Wednesday, March 17, 2010


I was reading Andrew Gelman (always a source of interesting statistical thoughts) and I started thinking about p-values in epidemiology.

Is there a measure in all of medical research more controversial than the p-value? Sometimes I really don't think so. In a lot of ways, it seems to dominate research just because it has become an informal standard. But it felt odd, the one time I did it, to say in a paper that there was no association (p=.0508) when adding a few more cases might have flipped the answer.

I don't think confidence intervals, used in the sense of "does this interval include the null", really advance the issue either. But it's true that we do want a simple way to decide if we should be concerned about a possible adverse association and the medical literature is not well constructed for a complex back and through discussion about statistical models.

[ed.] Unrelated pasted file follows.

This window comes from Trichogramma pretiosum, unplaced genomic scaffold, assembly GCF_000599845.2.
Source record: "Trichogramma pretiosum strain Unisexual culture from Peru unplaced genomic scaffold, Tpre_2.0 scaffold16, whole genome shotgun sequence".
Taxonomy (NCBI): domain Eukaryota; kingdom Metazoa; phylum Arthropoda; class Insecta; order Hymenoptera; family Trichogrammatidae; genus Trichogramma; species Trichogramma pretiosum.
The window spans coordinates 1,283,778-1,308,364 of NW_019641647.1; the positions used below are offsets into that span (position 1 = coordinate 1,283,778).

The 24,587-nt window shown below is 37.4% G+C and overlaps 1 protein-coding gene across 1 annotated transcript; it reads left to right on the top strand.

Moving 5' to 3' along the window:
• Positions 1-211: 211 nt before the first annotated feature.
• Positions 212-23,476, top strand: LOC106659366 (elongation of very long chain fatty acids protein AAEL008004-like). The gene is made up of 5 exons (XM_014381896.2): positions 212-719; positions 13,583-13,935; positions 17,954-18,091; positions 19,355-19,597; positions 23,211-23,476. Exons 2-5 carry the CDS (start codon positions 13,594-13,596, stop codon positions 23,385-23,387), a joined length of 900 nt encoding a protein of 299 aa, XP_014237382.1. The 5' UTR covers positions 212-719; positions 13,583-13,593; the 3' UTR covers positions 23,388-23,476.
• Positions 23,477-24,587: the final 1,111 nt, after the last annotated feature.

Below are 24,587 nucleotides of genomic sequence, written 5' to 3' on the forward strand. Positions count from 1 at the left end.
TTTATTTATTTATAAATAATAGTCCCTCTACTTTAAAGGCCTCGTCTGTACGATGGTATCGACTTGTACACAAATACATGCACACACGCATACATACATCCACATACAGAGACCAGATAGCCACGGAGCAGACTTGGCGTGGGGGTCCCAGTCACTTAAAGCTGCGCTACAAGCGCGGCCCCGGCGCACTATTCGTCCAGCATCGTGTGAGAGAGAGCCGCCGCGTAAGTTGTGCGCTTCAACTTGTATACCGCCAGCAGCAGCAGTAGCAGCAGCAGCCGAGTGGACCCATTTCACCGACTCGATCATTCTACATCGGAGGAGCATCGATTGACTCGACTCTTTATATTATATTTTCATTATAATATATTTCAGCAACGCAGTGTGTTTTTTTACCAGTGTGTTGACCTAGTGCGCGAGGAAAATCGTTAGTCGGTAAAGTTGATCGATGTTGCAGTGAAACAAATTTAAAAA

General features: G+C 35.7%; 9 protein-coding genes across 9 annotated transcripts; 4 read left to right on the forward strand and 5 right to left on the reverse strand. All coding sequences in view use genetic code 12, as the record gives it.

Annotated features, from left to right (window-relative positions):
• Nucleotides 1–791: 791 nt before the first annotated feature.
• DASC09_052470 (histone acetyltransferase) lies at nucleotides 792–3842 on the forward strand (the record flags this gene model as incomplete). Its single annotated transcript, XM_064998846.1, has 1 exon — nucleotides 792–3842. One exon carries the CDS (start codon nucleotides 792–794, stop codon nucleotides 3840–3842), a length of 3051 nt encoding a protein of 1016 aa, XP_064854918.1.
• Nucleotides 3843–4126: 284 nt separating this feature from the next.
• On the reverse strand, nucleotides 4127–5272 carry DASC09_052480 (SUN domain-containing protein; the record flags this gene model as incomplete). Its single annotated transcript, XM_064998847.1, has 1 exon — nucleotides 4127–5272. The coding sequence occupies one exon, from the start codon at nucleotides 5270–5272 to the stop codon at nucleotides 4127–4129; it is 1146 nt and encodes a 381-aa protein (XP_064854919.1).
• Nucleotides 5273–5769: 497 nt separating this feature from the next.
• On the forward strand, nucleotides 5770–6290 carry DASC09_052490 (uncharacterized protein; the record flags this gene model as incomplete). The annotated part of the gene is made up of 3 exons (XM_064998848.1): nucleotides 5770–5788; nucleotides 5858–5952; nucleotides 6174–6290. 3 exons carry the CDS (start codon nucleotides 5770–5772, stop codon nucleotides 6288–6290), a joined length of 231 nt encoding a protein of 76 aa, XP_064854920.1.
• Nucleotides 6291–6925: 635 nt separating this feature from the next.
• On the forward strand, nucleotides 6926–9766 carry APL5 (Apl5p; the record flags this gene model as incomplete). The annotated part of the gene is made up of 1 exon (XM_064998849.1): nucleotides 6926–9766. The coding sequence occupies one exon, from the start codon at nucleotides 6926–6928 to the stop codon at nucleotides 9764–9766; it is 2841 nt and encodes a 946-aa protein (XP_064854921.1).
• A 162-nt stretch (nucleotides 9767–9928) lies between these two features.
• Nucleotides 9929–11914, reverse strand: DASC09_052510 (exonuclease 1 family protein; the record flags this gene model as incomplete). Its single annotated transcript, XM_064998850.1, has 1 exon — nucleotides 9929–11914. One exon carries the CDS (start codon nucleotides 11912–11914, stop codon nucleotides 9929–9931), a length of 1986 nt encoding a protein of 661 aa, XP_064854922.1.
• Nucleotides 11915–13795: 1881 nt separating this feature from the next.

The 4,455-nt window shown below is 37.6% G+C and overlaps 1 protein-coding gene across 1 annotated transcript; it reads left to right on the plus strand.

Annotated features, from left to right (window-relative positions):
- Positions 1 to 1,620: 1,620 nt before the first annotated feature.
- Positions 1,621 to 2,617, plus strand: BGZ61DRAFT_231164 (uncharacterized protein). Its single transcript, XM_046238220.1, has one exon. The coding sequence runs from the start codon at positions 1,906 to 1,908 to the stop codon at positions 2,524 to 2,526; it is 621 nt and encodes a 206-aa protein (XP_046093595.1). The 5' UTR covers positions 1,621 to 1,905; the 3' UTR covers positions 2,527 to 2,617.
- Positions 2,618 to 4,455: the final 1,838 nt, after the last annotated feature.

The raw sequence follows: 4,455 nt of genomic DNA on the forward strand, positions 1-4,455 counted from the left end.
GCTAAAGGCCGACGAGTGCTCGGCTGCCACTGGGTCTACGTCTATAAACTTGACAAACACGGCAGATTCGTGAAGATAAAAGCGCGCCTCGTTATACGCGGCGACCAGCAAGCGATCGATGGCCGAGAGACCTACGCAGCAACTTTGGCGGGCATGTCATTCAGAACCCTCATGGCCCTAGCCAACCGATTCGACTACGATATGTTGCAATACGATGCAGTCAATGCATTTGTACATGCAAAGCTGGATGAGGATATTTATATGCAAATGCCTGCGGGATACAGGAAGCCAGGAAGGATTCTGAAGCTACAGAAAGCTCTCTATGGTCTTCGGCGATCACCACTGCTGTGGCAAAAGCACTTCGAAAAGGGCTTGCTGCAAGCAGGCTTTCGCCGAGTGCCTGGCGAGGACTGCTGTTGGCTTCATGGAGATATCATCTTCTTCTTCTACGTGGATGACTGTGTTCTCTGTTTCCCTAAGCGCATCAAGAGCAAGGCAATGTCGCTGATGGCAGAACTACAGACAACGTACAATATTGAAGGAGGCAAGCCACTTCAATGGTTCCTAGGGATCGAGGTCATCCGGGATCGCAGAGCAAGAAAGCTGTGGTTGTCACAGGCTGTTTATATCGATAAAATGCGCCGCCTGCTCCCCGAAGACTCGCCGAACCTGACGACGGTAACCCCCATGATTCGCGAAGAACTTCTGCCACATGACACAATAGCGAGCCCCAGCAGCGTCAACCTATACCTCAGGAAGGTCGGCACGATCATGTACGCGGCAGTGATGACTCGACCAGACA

I'm also not convinced that any "standard of evidence" would not be similarly misapplied. Any approach that is primarily used by trained statisticians (sensitive to it's limitations) will look good compared with a broad standard that is also applied by non-specialists.

So I guess I don't see an easy way to replace our reliance on p-values in the medical literature, but it is worth some thought.

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